To listen quietly. I was not going to miss it.

I was there the whole time. All 14 months of her life.
I lost my posture at times. But I can say that the 30-year-old
Nathan (five years ago) would have occupied himself the entire
time, trying to make things happen, running like crazy away
from the pain. No. I had practiced for this all year. I knew
how to allow the itch, the pain, to be there and not to move.
I knew how to allow the voices in my head and the voices from
others to be there without being influenced by them. I knew
how to go deeper within my Self, to the place where a still
and quiet voice whispered the word “Rest” over and over. I had
practiced the posture; the time had come to use it. I was
there the whole time. I did not miss my daughter’s life.

In March of 2016, when I got the call that Olivia had stopped
breathing, I was on a bike ride with our other three kids.
Time stopped. Jude asked if Olivia was okay, and I was able
to look at him and say, “Yes. Even if she does die, all of us
are okay.”

We rode our bikes so fast. Fear was now filling the doorway
and had crowded around the house and the windows and as far
as the eye could see. We rode our bikes. I didn’t feel much,
but the tears streaming down my face told me, “Today is the
day. It is finished.” We kept riding.

I don’t remember getting off my bike. I’m guessing I had
never run so fast. But I will never forget the feeling of
walking through the back porch door and seeing Heather and
Olivia there. The most sinking and unreal amount of pain I
have ever felt mixed with an equal amount of peace, beauty,
and a sense of victory.

After a lot of crying, the only words I could say to Heather
were, “We did it.” We won. Olivia won. Heather won. I won.
Our family won. Our community won. Yes, Olivia died, but that
was never the battle we were fighting. We had chosen to fight
Fear instead.

I don’t think I have experienced the remainder of that day, or
the next few days, or the funeral or the burial yet. I think
I’m still back processing the day Olivia was born. It’s
weird. I have never grieved like this before, but I think the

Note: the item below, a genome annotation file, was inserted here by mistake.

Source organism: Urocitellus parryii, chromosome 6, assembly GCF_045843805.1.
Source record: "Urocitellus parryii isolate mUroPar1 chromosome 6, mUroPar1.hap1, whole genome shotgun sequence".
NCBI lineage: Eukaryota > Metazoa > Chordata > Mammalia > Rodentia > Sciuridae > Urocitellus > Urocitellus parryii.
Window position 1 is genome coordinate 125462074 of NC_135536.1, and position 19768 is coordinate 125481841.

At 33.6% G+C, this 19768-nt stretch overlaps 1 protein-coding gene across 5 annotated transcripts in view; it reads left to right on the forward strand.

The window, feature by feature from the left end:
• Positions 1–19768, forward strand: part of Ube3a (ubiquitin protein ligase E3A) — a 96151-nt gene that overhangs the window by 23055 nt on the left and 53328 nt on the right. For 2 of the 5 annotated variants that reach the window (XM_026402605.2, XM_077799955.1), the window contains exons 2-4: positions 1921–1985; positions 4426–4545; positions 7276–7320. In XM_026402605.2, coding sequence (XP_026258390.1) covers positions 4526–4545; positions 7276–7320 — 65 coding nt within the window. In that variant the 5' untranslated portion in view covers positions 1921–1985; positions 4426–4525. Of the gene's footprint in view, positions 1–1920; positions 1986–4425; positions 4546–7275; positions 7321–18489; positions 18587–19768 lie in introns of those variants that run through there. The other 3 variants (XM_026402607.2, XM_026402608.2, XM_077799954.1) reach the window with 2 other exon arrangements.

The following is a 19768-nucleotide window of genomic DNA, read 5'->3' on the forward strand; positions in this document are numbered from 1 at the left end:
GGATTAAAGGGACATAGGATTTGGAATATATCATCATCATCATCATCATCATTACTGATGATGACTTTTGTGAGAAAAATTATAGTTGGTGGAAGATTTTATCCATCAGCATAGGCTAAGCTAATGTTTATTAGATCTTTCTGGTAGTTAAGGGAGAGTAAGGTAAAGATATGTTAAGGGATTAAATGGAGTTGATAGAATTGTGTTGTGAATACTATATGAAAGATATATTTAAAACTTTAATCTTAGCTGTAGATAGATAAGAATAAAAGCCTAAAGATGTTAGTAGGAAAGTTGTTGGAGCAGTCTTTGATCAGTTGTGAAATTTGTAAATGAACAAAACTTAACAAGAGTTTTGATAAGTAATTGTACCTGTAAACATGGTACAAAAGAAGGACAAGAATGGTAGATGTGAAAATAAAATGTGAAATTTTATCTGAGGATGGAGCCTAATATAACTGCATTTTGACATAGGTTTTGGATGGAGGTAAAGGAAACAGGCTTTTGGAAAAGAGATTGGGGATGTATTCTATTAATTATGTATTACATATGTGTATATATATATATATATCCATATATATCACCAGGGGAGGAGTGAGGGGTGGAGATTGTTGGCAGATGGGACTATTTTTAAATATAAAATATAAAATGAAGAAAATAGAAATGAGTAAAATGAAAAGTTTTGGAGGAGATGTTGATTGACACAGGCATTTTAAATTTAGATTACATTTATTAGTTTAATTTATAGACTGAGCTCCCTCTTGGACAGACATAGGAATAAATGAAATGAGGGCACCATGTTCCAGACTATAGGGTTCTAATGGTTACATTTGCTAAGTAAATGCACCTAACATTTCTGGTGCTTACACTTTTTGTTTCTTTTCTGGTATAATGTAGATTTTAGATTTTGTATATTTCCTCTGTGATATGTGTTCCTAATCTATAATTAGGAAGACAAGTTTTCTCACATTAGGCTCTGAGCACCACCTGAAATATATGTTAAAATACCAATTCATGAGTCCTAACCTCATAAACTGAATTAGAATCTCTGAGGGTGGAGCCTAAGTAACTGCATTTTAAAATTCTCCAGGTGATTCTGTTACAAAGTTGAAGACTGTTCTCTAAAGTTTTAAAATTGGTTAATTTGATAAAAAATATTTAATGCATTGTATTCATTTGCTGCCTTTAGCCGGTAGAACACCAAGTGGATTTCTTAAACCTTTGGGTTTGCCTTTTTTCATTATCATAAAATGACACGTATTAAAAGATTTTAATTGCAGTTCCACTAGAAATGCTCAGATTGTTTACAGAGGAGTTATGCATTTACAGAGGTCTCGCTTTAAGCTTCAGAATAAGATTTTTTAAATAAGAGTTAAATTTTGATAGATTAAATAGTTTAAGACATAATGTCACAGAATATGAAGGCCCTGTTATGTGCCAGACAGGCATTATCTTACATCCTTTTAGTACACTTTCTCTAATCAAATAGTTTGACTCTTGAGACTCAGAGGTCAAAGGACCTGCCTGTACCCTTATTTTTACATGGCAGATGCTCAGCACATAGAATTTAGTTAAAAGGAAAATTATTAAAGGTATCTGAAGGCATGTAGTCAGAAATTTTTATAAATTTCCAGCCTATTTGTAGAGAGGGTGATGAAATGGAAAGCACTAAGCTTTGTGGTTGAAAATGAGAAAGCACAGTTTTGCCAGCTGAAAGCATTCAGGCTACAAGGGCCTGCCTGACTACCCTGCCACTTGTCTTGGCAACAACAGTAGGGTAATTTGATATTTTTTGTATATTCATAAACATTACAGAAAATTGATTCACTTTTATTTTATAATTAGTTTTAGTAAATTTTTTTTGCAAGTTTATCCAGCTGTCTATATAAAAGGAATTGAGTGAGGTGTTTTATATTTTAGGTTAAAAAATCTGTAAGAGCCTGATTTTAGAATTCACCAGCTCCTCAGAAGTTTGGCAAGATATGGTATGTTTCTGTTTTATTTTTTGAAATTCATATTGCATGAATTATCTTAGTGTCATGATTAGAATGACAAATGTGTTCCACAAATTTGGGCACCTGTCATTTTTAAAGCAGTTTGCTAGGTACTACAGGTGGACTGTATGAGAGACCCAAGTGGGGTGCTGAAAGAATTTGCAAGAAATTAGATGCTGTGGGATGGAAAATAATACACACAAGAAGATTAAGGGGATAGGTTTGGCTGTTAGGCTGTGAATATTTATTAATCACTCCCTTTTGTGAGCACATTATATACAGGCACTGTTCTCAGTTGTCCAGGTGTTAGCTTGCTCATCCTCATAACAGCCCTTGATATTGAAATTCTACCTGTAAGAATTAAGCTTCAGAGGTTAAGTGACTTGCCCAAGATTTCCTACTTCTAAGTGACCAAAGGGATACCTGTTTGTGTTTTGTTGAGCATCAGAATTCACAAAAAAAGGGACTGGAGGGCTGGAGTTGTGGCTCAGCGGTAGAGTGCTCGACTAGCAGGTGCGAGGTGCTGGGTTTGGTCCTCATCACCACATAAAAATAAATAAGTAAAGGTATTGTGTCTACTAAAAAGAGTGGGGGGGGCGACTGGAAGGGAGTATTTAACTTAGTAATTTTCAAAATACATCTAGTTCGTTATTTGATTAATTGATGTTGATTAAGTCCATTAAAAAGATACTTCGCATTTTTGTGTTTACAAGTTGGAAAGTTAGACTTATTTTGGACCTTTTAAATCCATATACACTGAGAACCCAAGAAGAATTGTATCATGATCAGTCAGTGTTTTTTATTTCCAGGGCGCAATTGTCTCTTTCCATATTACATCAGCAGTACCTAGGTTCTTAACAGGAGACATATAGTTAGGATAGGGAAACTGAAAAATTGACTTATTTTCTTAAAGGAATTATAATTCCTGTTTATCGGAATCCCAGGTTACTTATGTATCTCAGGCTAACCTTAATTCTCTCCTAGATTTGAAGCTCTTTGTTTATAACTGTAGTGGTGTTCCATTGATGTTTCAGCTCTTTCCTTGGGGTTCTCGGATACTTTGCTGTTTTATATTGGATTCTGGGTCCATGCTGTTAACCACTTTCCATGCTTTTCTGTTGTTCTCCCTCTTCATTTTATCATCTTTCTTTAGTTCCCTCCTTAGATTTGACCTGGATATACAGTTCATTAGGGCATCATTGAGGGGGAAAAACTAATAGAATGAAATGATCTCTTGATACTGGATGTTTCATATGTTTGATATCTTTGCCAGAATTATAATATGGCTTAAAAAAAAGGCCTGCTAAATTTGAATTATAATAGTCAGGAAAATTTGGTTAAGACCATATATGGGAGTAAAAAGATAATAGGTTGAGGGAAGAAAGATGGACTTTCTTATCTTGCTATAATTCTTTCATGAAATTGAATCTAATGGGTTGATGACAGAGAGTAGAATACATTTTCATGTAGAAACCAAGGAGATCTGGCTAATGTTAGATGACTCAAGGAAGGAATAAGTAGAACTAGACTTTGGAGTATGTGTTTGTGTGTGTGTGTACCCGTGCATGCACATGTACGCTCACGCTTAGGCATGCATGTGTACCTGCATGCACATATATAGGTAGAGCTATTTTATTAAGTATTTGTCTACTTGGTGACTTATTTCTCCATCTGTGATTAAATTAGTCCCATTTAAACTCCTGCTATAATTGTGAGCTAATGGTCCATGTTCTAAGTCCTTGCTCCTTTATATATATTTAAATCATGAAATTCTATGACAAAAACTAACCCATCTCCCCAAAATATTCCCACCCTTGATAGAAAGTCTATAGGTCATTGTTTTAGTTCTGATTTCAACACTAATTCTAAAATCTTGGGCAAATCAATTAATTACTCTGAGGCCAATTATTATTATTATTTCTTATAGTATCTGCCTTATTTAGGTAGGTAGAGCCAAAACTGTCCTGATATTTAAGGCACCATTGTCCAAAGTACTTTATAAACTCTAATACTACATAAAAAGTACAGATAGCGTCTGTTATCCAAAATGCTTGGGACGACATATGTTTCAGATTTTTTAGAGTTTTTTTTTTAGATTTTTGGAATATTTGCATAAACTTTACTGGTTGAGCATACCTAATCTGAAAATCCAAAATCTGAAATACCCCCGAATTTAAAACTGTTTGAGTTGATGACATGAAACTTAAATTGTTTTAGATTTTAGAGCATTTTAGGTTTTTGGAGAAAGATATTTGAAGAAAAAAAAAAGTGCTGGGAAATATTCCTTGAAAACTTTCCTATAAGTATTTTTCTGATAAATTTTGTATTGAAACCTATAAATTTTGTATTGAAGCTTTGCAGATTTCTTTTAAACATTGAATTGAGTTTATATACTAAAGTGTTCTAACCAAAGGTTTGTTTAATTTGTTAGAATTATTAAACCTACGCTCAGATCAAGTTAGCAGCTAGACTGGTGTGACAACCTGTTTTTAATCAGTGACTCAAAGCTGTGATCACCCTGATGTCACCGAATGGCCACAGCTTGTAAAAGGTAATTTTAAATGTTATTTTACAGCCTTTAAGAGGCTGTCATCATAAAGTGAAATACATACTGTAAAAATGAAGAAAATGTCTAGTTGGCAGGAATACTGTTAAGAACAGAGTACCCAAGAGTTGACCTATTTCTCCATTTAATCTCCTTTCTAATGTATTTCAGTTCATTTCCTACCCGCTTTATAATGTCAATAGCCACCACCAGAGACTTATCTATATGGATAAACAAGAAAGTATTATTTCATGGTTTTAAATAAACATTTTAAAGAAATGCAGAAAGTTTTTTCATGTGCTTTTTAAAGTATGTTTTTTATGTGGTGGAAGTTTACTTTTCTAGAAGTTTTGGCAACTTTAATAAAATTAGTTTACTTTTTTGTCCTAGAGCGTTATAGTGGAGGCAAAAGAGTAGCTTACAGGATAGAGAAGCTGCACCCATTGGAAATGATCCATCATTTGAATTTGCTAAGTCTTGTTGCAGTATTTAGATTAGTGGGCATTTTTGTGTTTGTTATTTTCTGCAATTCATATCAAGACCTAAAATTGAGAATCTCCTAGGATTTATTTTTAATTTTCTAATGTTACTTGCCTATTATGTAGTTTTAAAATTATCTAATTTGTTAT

body has a way of pacing how much pain it allows in at once.
I’m realizing now that we will be experiencing the pain and
the beauty of Olivia’s life and death for a long time. I don’t
know if or when we will ever feel normal or even functional
again. But I do remember one thing about the morning after
Olivia died, vividly.

I remember going for a run and the feeling of Rest
overwhelming me. Not happiness or excitement – I was very sad
– but so much Rest. And I remember noticing how little Fear I
sensed, like it was not even at the door anymore. It was as
if the battle had ended and Fear had lost and it just turned
and went home. There was no temptation to run or to make
anything happen. Olivia was dead but I felt an amazing amount
of Rest. And trust. And quiet. And strength.

Since that day, Fear has returned to my door. I have struggled
more than ever to rest. This battle is never-ending. But once
you win one battle, every battle after is different. Now you
know you can win. You know what it feels like to say “we did
it” and you know you can do it again.

I have a feeling the next year is going to be more difficult
to rest than the previous two years were. That is a very
overwhelming thought. But I have a wife and three living kids
and one sleeping daughter who need a husband and a father who
knows how to rest. That is what I will choose to do.

Fear at the door, Rest inside.

Nathan Peterson

Chicago-based singer-songwriter Nathan Peterson has been creating music as Hello Industry for two decades. After four album releases and numerous iterations of Hello Industry’s live show, including their fully classical Black and White concert, Nathan has stripped everything down to only a guitar, his voice, and a song. Nathan is currently celebrating the release of two solo albums and two books — So Am I: Life, Living, and Letting Go and Dance Again: Grief is Healing — about the life and passing of his daughter, Olivia, as well as his latest Single Release, Masks: a song about finding togetherness in the midst of covid. During Nathan’s 20 years of writing, recording, and performing, he has created a body of work which invites our culture to rest, here and now, in the midst of the storms of life. Nathan’s words and voice invite us inward, toward our own Center, where our fear is the loudest; where our strength and hope are their brightest. Born in Chicago and raised in Germany, Colorado, and the cornfields of Sycamore Illinois, Nathan now lives with his wife and 5 children in Chicago.